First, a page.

The Guardian – South African man faces deportation from UK because wife’s income too low

The Guardian – Immigrants on the M4: are our traffic jams really not British enough?

The Guardian – Hanif Kureishi: Knock, knock, it’s Enoch

Institute of Race Relations – Patriot games and culture wars: the politics of national identity in Europe

Migrants Rights Network – Labour spells out its approach to immigration policy for 2015 general election

The Telegraph – Landlords to rent homes to ‘white tenants with British-sounding names’ to avoid immigration red tape

The Herald (Scotland) – Plans to rehouse asylum seekers ‘in disarray’

Evening Times (Glasgow) – Refugees ‘at risk’ in early move from Red Road flats

The Telegraph – European court: asking asylum seekers to prove sexuality is breach of human rights

Migrants Rights Network – High Court rules against the government on provision of legal aid in immigration cases

EIN – Detention Action: Court of Appeal rules policy of detaining asylum seekers for ‘quick processing’ of their appeals is not lawful

Channel 4 News – G4S guards cleared of Jimmy Mubenga killing

Daily News Egypt – Exhibition attempts to raise ‘Refugee Voices’

Refugee Council – Judges rule part of detained fast track unlawful

The Guardian – Racism is still a factor in British political life

The Guardian – From the archive, 17 December 1958: Immigrant ship bound for Australia

UK Climate Change and Migration Coalition – How Should Refugee and Migration NGOs Work on Climate Change Issues?

ICRC – Migration: The desperate search for a brighter tomorrow

The Guardian – Migrant overstayer figures swell to more than 300,000, watchdog reveals.

Events and Call for Papers

CFP Panel: The politics of ethnic conflict in contemporary Europe at the UACES 45th Annual Conference
Bilbao (7th – 9th September 2015)

Standing Group “Ethnopolitics” of Political Studies Association UK and Specialist Group “Peace and Conflict Studies” of Political Studies Association of Ireland are calling for papers on “The politics of ethnic conflict in contemporary Europe”, a panel at the UACES conference in Bilbao on 7-9 September 2015 (see here: www.uaces.org/bilbao ).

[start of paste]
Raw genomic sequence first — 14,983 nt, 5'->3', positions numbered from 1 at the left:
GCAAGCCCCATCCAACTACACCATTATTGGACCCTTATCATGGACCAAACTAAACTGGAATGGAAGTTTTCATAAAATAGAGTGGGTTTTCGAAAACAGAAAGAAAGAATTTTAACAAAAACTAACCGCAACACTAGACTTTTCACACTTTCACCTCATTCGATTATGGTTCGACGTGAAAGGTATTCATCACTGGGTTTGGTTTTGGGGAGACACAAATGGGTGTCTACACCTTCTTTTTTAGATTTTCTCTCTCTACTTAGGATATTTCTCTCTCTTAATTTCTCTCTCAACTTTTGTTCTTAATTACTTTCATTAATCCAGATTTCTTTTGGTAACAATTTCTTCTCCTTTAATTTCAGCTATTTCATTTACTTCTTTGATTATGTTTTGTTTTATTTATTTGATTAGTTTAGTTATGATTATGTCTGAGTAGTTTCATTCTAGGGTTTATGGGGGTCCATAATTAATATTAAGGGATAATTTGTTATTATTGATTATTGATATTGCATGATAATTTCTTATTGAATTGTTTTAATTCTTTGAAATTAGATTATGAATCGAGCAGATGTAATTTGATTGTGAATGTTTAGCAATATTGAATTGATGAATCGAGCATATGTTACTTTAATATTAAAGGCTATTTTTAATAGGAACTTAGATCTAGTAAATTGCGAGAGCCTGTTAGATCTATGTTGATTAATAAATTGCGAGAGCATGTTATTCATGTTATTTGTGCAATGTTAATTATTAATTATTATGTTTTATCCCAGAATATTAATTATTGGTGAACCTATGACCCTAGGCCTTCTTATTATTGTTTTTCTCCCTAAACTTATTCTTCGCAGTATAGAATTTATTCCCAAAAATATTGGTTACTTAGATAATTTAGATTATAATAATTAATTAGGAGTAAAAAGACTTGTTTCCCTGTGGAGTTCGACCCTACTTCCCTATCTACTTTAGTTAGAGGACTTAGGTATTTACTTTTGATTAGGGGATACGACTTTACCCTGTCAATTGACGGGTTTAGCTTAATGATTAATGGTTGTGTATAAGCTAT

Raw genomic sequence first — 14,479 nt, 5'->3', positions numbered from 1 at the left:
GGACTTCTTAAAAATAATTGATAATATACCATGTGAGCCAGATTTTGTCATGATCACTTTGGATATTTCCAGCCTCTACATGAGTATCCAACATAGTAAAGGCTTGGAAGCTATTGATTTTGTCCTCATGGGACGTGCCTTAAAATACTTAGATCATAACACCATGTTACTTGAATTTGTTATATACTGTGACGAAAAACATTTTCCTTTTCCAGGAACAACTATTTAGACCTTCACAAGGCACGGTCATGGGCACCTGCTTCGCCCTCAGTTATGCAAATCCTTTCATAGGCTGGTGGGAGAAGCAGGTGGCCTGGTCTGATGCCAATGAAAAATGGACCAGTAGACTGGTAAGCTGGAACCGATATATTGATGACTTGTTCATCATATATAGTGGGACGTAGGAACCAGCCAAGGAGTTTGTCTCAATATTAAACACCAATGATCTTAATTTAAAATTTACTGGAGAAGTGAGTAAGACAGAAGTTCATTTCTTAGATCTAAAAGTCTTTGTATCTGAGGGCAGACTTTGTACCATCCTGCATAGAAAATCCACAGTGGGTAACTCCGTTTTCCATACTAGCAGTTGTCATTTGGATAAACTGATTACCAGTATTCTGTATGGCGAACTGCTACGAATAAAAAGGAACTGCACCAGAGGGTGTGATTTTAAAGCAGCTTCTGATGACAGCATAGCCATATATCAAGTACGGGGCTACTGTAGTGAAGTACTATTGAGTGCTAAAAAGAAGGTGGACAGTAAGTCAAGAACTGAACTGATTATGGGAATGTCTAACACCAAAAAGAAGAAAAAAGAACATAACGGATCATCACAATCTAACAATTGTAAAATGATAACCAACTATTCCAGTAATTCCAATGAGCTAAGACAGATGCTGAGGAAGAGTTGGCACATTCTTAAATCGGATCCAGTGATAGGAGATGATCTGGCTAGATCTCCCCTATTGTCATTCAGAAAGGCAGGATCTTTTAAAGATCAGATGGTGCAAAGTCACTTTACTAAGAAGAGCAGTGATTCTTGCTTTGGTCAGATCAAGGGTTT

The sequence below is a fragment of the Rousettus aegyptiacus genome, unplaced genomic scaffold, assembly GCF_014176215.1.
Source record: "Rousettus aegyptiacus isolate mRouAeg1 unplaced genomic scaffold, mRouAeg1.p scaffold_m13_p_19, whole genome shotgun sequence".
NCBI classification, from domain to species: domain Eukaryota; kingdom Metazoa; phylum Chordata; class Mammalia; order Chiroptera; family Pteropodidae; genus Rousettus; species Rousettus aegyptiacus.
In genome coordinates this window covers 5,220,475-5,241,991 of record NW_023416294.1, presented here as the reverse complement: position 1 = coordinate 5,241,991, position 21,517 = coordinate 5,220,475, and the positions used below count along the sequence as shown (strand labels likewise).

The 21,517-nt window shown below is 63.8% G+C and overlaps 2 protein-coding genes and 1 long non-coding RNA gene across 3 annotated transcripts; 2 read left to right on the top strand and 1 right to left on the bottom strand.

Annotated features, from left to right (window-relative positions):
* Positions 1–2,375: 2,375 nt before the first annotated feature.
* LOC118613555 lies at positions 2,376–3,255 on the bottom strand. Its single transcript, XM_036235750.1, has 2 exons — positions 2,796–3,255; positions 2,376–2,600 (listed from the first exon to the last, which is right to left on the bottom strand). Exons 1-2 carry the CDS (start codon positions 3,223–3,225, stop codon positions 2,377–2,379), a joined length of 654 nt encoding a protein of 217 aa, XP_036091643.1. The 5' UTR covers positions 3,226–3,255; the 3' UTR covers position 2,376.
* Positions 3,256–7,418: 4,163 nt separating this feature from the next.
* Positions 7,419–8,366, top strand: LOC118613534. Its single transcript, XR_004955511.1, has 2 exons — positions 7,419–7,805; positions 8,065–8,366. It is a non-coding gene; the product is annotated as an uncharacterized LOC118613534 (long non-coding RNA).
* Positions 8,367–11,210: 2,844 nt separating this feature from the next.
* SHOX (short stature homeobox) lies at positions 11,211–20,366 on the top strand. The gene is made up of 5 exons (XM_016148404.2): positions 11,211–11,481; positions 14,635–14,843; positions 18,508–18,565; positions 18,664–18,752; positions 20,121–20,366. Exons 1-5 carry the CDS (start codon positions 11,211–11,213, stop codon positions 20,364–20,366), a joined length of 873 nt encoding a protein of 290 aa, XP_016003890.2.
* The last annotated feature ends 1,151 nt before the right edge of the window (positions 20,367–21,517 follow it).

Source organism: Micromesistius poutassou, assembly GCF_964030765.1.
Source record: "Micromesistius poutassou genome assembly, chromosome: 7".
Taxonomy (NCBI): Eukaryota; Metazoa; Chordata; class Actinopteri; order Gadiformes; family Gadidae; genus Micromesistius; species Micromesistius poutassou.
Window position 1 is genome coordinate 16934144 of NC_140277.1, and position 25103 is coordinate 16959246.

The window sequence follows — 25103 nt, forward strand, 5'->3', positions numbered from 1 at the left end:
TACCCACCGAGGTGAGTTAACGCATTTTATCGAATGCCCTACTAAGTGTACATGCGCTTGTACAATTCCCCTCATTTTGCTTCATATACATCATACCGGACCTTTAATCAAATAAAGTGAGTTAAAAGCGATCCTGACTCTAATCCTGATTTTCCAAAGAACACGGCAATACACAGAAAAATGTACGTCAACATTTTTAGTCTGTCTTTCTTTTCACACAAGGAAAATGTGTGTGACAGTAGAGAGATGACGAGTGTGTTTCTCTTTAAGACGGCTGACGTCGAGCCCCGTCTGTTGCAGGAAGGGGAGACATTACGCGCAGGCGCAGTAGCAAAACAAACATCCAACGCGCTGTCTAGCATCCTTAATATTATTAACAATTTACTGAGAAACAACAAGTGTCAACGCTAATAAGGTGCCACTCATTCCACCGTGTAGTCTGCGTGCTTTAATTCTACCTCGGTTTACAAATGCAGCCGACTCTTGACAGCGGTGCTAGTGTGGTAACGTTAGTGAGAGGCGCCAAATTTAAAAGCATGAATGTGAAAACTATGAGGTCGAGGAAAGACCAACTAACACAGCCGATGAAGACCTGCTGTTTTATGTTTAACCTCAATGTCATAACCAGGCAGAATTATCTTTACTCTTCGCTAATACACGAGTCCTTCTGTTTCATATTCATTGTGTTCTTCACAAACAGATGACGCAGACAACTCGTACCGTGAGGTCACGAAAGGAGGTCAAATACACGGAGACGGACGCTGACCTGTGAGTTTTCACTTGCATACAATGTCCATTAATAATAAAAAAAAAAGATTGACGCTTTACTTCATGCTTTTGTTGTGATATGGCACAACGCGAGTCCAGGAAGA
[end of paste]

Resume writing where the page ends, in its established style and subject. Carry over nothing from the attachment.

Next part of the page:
Ethnic conflict in Europe remains an important political issue into the twenty first century. Whilst ‘peace deals’ such as the Good Friday Agreement (Northern Ireland), the Ohrid Agreement (Macedonia) and the Dayton Agreement (Bosnia and Herzegovina) have had some success in managing violent conflict, the salience of ethnic divisions often endures. This panel will address the continued significance of these divisions, with proposals invited on any aspect of ethnic conflict in Europe broadly conceived.

Topics may include (but are not limited to):

  • The significance of ethnically-based political systems, parties and voting in contemporary Europe;
  • Methods of ethnic conflict management and resolution;
  • Comparative analysis of ethnic conflict in different European societies;
  • The role of European Union institutions in conflict management
  • Impact of regional key actors (international organisations, kin states, diasporas) on conflict dynamics.

Proposals are welcomed from researchers at all stages of their careers.  Please forward a 250 word abstract to Henry Jarrett (University of Exeter, UK) at hj239@exeter.ac.uk by Friday 9th January 2015. Please include your name, institution and paper title.

We are particularly inviting postgraduate students to apply.

CfP: Panel “Gender, Violence and Refugee Communities”, ECAS 2015
8-10 July 2015 in Paris, deadline: January 9, 2015.

Convenors: Buckley-Zistel, Susanne; Krause, Ulrike
Center for Conflict Studies, University of Marburg